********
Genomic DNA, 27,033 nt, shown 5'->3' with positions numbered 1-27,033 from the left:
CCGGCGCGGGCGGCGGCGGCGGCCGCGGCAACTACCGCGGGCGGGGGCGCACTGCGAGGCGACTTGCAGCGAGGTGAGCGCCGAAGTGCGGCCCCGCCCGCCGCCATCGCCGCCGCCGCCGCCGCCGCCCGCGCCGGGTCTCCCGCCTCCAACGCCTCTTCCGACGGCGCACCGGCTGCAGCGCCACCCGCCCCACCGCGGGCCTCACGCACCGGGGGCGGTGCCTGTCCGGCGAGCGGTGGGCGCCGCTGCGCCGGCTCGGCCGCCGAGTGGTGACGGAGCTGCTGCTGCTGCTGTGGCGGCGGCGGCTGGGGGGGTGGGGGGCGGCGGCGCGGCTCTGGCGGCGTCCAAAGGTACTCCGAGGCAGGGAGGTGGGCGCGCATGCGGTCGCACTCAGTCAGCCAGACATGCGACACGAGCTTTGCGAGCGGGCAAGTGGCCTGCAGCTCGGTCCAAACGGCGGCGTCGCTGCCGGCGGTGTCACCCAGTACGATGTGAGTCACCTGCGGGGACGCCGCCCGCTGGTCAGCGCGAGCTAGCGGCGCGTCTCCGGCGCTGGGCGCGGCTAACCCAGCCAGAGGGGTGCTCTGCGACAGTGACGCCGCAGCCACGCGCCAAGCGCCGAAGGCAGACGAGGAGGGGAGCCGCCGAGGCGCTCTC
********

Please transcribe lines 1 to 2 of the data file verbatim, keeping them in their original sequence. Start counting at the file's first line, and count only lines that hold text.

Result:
Genomic DNA, 27,033 nt, shown 5'->3' with positions numbered 1-27,033 from the left:
CCGGCGCGGGCGGCGGCGGCGGCCGCGGCAACTACCGCGGGCGGGGGCGCACTGCGAGGCGACTTGCAGCGAGGTGAGCGCCGAAGTGCGGCCCCGCCCGCCGCCATCGCCGCCGCCGCCGCCGCCGCCCGCGCCGGGTCTCCCGCCTCCAACGCCTCTTCCGACGGCGCACCGGCTGCAGCGCCACCCGCCCCACCGCGGGCCTCACGCACCGGGGGCGGTGCCTGTCCGGCGAGCGGTGGGCGCCGCTGCGCCGGCTCGGCCGCCGAGTGGTGACGGAGCTGCTGCTGCTGCTGTGGCGGCGGCGGCTGGGGGGGTGGGGGGCGGCGGCGCGGCTCTGGCGGCGTCCAAAGGTACTCCGAGGCAGGGAGGTGGGCGCGCATGCGGTCGCACTCAGTCAGCCAGACATGCGACACGAGCTTTGCGAGCGGGCAAGTGGCCTGCAGCTCGGTCCAAACGGCGGCGTCGCTGCCGGCGGTGTCACCCAGTACGATGTGAGTCACCTGCGGGGACGCCGCCCGCTGGTCAGCGCGAGCTAGCGGCGCGTCTCCGGCGCTGGGCGCGGCTAACCCAGCCAGAGGGGTGCTCTGCGACAGTGACGCCGCAGCCACGCGCCAAGCGCCGAAGGCAGACGAGGAGGGGAGCCGCCGAGGCGCTCTC